The problem isn#%92t confined to the HP EVA solution. It#%92s fairly common in SAN implementations.<br /><br />To better understand the problem, we first need to know a little something about the EVA architecture. In the EVA we assign physical drives to disk groups. All of the drives in a group are striped RAID 0, and this become the storage pool from which we allocate. If all of the physicals are the same size, IO is distributed evenly across them. If you have physicals of different sizes in the same storage group, the larger drives will have more chunks, and therefore a proportionally higher percentage of the IO. An HP best practice is that all drives in a group will be the same size. This ensures an even distribution of the load.<br /><br />Next, we need to figure out what kind of load our configuration can support. For this discussion, let#%92s assume that the entire allocation pool of a storage group is presented as a single LUN. RAID 1 is fairly simple. The first chunk is a primary, and the second is a mirrors. This pattern continues across the physicals until we come to the end of the LUN. A 10K drive can support ~ 100 IO/sec. For an eighteen physical set, we would characterize the read performance as 18*100 = 1800 IO/sec. Each write will result in two writes on the backend; one to the primary and one to the mirror. We can characterize write performance for an 18 physical RAID 1 as (18/2)*100 = 900 IO/sec. Assuming a 1:1 read/write ratio, our overall performance would be (1800+900)/2 = 1350 IO/sec.<br /><br />RAID 5 is a bit more complicated. If you have more than eleven physicals, they are broken down into six member RAID 5 sets. With seventy-two physicals, that makes twelve sets. For each set, we have five data chunks and one parity chunk. Parity chunks are dispersed across the set to avoid hot spots. Read performance can be characterized as (6-1)*100 = 500 IO/sec for each set. We multiply that by the number of sets, giving us 500*8 = 4000 IO/sec. Each write results in two reads and two write on the back end. We write the data, read the data, read the parity, calculate the parity, then we write the parity. We can characterize the write performance as (6*100)/4 = 150 IO/sec for each set. We sum the sets to calculate the write performance for the group; 8*150 = 1200 IO/sec. Given our 1:1 ratio, the average would be 2600 IO/sec.<br /><br />Cache can provide some benefit. Cache can give us some benefit, which varies depending on the load profile. For sequential IO, caching is very effective. We can achieve upwards of 4000 IO/sec in our 18 physical RAID 1. With RAID 5, we get the added benefit of eliminating one of the backend reads. When the data is written, it is read back from cache when calculating parity. For this reason, you should always have some amount of cache on a RAID 5 set. This increases our write performance to 1600 IO/sec, and our over all base RAID 5 performance to 2800 IO/sec. For a sequential load profile, we can see upwards of 7500 IO/sec.<br /><br />Random IO for large data sets does not perform anywhere near as well. When the size of the data set vastly exceeds the size of cache, we only get about a 5% improvement from base. We still get the write improvement for RAID 5 however, so it is worth doing. For purely random load profiles we would expect about 1425 IO/sec on our RAID 1 set, and 2950 IO/sec on our RAID 5.<br /><br />With some architectures it#%92s possible to allocate cache to individual LUNs and set the percentage of cache for reads and writes. This type of cache tuning has its merits, but is moot in our case. In the EVA, the only real option we have is to add more cache. If you#%92re really interested, just let me know and I#%92ll explain how to set cache ratios for RAID 1 and RAID 5 on those systems that allow it.<br /><br />So far, we#%92ve assumed that all the space in a group is occupied by a single LUN. This is rarely the case. Typically we carve out LUNs of varying sizes and present them to multiple servers. An important thing to consider is that the sum of the IO for all the LUNs carved from a group will hit the same physicals. This is the equivalent of placing multiple logical drives on the same physical drive. The problem with this is that high utilization against a single LUN can adversely affect every other LUN in the group. In shared storage situations, this can be very difficult to troubleshoot and isolate. There are some things you can do to minimize the effects by manipulating driver settings, but the only way to achieve real isolation is to put the LUNS in separate groups. In the scenario described here, as long as we#%92re not overloading the group, it doesn#%92t make much difference for the databases. The load pattern is still going to be purely sequential. For the logs, when we put more than one set of logs in a group or load pattern changes from sequential to semi-random. We lose much of the benefit of caching.<br /><br />We have yet to discuss how the IO gets moved around. The drive chassis on the EVA has dual 2G fibre loops. This shoud be adequate for the number of drives you have. How you attach is equally important. Fibre channel is a, well, channel based medium. Unlike packet switched networks, we use the concepts of exchanges and sequences. Frames are the construct that moves the data. Sequences consist of sets of frames. Exchanges consist of sets of Sequences. A frame has a payload of 2118 bytes. After some setup at the start of the conversation, all the frames are sent in order with basically just an RDY sent between each frame. At the end of the conversation, it was either successful, or the whole thing is resent. There is no out of order reassembly. Without getting into the nitty gritty of BB credits and so forth, it#%92s simply important to know that there is some setup and then all the data is sent in order. This setup overhead is constant regardless of the IO size. One consequence of this is that smaller IO block sizes result in lower MB/sec rates. Even though a 1G fibre channel is capable of 100MB/sec, for a 4K IO size that actual rate is around 25 MB/sec and for an 8K IO it is about 35 MB/sec. When you see those astronomically high IO/sec rates advertised by some vendors, realize that they were achieved using a 512 byte IO size. Knowing your IO request size and rightsizing your expectations is key.<br /><br />So far, I#%92ve only talked about the backend. We need to understand the impact of the file system on IO. It all starts with the application. SQL has an 8K request size for database pages and logs. For Exchange and Notes, it#%92s 4K. For Oracle it can vary by table anywhere from 2K to 16K. It varies for file server, but 64K is a good assumption. The OS maps the request to allocation units on the disk. By default, NTFS has a 4K allocation unit size. This is set when the disk is formatted, and can only be changed by reformatting the disk with a different allocation unit size. If the IO request from the application is larger than the allocation unit size, the OS splits the request. If you are running SQL on an NTFS volume that was formatted with the default allocation unit size, each 8K request results in two 4K requests going over fibre channel to the disk. For locally attached SCSI, the penalty is small. For fibre channel, the penalty is a whopping 40%. I have recently verified this figure in HP#%92s SAN lab. From your problem scenario, this is the most likely cause. To fix it, you will have to evacuate the data, reformat with an 8K allocation unit size, then restore the data. With an 8K allocation unit size, you can expect 4375 IO/sec to saturate a 1G fibre channel connection. Given your layout, this is right around the maximum capacity of you storage system. If you chose to tune the storage, you may want to consider a 2G infrastructure, or add additional HBAs to the server and use Securepath#%92s load distribution feature. If you use load distribution, tuning of HBA parameters will be required to avoid exceeding the 32 command LUN queue limit on the EVA.<br /><br />When you go to format the disk, you may want to consider performing disk alignment at the same time. Windows uses the first 63 sectors of a partition for hidden data. This data includes the volume information, MBR, that sort of thing. The geometry the EVA presents is 64 sectors per track numbered 0 to 63. With an 8K IO size, every fourth IO will cross a track boundary resulting in two IOs. That#%92s a 20% penalty. To resolve this, use diskpar to set the starting offset for the partition to 64. This will align the partition with the start of a track and eliminate the extra IOs. This issue is based on the geometry of the drive and affects locally attached storage equally.<br /><br />I suppose it#%92s time for the pitch. Windows is possibly the most highly instrumented, and configurable, server platform available today. There are literally hundreds of ways to optimize your server to suit your application#%92s workload. I#%92ve only briefly touched on a couple of them. I have some history with Windows 2000, SQL server, and the EVA storage platform. I#%92m also well versed in competing storage systems, and to some degree, other operating systems. You#%92re not the first to experience problems that can be solved through tuning IO. If you#%92d like to go further, and are in need of an independent storage consultant, just drop me a line. [<img src=’/community/emoticons/emotion-5.gif’ alt=’;)‘ />]<br /><br />John Fullbright<br />MOSMWNMTK<br />[email protected]<br /><br /><br /><br /><br />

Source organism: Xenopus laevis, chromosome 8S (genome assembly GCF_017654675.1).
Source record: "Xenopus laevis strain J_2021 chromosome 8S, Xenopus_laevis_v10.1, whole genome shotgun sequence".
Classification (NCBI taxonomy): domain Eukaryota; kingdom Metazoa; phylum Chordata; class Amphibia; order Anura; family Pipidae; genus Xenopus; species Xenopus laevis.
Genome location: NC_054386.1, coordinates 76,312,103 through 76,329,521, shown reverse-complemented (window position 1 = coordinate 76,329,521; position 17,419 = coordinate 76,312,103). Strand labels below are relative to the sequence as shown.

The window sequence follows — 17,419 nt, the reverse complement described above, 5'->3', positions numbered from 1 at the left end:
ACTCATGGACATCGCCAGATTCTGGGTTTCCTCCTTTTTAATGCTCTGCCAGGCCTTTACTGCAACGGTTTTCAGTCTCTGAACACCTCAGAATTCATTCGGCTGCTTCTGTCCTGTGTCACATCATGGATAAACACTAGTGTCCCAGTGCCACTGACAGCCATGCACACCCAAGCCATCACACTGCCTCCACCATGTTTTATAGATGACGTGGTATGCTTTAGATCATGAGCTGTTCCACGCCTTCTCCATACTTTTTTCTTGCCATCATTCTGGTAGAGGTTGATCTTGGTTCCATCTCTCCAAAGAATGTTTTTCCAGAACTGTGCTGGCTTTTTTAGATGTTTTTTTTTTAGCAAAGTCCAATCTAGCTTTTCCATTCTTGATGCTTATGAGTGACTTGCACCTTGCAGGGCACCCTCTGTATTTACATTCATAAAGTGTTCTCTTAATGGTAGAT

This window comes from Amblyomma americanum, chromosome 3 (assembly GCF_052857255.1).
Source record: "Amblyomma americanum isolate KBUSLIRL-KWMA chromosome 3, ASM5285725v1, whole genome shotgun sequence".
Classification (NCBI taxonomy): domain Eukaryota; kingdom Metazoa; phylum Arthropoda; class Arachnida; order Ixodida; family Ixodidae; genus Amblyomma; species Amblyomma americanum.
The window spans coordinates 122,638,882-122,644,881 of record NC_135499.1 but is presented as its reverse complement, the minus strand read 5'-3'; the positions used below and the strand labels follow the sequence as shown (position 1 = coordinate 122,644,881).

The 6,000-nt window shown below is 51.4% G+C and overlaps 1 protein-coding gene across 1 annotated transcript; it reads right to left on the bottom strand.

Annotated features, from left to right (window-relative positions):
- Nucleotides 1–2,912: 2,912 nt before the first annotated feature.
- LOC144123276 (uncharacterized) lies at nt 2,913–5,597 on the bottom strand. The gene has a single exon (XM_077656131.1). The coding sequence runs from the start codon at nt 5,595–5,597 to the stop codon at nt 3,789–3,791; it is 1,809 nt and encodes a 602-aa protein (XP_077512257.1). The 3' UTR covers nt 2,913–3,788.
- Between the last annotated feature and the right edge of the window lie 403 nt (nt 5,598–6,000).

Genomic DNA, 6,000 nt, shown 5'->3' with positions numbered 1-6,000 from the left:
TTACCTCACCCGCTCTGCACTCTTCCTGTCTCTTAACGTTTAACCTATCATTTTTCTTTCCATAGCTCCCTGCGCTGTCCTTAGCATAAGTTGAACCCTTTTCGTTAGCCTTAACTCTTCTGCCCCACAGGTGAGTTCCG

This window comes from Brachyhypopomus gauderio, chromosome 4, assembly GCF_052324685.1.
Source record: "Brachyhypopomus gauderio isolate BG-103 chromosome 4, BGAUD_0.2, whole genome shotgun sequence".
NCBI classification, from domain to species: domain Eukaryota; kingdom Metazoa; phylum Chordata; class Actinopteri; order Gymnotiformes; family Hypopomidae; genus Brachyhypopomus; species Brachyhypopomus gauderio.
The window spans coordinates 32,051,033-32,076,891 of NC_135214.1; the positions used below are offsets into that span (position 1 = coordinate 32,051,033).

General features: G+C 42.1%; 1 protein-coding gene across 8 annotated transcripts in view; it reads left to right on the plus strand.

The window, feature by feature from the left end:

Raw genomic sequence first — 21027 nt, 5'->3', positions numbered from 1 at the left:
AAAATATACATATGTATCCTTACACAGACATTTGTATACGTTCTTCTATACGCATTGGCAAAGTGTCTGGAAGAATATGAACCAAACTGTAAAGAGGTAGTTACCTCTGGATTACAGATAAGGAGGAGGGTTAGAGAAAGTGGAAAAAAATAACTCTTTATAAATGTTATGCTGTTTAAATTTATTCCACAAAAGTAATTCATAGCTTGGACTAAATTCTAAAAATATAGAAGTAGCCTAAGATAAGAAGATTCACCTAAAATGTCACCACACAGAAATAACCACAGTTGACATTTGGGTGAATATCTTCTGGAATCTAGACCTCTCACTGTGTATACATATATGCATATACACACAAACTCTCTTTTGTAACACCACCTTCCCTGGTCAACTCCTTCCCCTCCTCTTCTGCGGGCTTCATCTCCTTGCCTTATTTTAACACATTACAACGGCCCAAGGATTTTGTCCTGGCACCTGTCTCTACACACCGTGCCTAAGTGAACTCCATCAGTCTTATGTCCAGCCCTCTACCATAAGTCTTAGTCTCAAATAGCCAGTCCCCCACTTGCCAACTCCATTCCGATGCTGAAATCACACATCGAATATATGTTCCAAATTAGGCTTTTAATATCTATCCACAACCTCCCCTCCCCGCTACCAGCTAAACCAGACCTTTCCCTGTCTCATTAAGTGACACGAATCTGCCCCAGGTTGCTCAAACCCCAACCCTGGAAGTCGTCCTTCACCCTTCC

Great post. A question about multipe logical drives on same physical disk. For example if you have 20 physical 9 GB disks and each disk is divided in 9 chunks of 1 GB (called hypers sometimes I think.). Then you do a RAID10 over 20 disks with one 1GB chunk from each disk and create a logical disk presented to the OS. Now you can create 9 such RAID10 devices over the disks and give to different servers. This seems fast to me but then I assume that if one server is pounding it’s logical disk it could effect all other logical disks as well using the same physical disks. Would it instead be better to give each server their own dedicated pysical disks, like a dedicated RAID1 consisting of two 9GB disks? What’s the pros and cons here in terms of performance and flexibility? /Argyle